In this educational review, we present our recently proposed empiric concept of renal angina (RA), a methodology to enhance AKI prediction  to guide AKI biomarker assessment. We provide descriptive overviews of the existing scoring systems for critical illness, kidney-specific severity scoring systems, and kidney injury stratification scores, all of which have limited ability to predict AKI. We highlight the need for improvement in AKI biomarker efficiency. The description of RA is then used to demonstrate that the diagnosis of AKI may be made in more real time by expediting AKI-biomarker efficiency and making the prediction of AKI progression more possible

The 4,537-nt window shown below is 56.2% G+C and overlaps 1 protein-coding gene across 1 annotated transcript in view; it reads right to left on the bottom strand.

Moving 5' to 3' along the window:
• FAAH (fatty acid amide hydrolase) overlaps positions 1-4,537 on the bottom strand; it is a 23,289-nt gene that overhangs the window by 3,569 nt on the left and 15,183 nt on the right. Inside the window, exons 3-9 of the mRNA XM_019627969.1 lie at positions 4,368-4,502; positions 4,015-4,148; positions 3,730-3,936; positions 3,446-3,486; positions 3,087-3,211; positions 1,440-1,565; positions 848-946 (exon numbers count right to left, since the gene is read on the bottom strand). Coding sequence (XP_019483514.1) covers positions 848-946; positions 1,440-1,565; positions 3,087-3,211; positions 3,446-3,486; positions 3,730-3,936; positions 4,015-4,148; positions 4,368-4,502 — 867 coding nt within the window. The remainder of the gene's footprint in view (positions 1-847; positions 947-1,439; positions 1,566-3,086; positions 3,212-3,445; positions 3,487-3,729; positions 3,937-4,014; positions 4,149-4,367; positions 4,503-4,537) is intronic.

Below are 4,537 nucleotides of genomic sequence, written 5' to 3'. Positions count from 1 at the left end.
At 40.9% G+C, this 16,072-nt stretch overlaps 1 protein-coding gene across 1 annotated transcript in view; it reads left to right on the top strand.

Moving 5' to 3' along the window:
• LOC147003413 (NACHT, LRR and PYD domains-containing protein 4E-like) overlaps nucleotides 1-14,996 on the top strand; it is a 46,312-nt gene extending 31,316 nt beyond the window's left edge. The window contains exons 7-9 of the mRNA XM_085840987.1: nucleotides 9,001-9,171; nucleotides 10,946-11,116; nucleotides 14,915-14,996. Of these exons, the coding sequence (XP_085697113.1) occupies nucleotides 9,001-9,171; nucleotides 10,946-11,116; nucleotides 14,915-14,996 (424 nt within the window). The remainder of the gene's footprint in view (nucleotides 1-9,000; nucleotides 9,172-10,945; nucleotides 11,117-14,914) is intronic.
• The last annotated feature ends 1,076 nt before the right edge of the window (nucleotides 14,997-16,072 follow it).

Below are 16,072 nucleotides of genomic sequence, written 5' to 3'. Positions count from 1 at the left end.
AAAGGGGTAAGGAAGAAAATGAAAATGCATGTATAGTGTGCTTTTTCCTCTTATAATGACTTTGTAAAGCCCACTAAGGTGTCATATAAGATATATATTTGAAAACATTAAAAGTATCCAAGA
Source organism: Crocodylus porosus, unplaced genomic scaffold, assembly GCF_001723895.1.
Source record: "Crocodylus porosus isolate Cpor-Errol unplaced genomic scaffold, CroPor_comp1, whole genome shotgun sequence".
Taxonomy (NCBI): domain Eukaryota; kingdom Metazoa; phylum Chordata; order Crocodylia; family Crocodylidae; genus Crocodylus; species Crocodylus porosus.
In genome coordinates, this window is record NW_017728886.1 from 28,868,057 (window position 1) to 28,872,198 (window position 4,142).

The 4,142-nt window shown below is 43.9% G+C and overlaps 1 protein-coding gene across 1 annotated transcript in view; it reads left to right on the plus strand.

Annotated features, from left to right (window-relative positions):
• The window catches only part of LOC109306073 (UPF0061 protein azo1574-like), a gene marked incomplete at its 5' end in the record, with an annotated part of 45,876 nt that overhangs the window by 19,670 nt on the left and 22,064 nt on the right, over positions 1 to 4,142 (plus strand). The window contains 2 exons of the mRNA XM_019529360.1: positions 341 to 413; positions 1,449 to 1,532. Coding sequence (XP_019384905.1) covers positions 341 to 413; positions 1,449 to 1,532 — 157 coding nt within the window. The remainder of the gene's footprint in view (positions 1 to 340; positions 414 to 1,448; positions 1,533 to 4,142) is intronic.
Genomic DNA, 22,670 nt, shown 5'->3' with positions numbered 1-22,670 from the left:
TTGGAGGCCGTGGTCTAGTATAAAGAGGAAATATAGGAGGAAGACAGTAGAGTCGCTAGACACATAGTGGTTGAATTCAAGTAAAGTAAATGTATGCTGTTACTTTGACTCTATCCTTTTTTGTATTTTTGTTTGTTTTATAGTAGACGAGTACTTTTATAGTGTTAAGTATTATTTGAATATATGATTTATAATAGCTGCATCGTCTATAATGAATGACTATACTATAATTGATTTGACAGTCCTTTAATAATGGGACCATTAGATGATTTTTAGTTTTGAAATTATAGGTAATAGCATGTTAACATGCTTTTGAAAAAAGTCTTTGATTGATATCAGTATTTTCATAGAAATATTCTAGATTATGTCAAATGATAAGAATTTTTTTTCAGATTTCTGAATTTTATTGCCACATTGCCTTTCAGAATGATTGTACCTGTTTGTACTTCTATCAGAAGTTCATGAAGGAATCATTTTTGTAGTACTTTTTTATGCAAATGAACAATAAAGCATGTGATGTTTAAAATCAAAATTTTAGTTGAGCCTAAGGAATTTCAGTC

AKI increases overall mortality rates, independent of disease severity. AKI is an independent risk factor for mortality, with odds ratios (ORs) as high as 4.8, and independently increases hospital costs, length of stay, and ventilator days [2, 13–15]. In a study of nearly 4,000 critically ill children, AKI increased mortality rates and lengthened intensive care unit (ICU) stay fourfold . AKI increases mortality rates in adults and children with multiorgan failure, hematopoietic stem-cell or solid-organ transplant, extracorporeal membrane oxygenation (ECMO), or acute respiratory distress syndrome (ARDS) anywhere from 10% to 57.1% [17–19]. AKI carries a high risk of death in children independent of illness severity . AKI occurs in between 2.7% and 28% of children following cardiopulmonary bypass (CPB) and carries a notable increased morbidity risk, including longer duration of mechanical ventilation and hospital stay [20, 21], and higher risk of mortality . For these children, a creatinine rise of ≥25% is a significant risk factor for increased length of stay and mechanical ventilation, but even a small initial rise in creatinine leads to an increased risk of subsequently developing AKI . Finally, at 3- to 5-year follow-up, 40–50% of pediatric patients with AKI showed signs of chronic renal insufficiency . Collectively, these studies strongly suggest that AKI represents a serious burden to the pediatric patient population and to the health care system at large.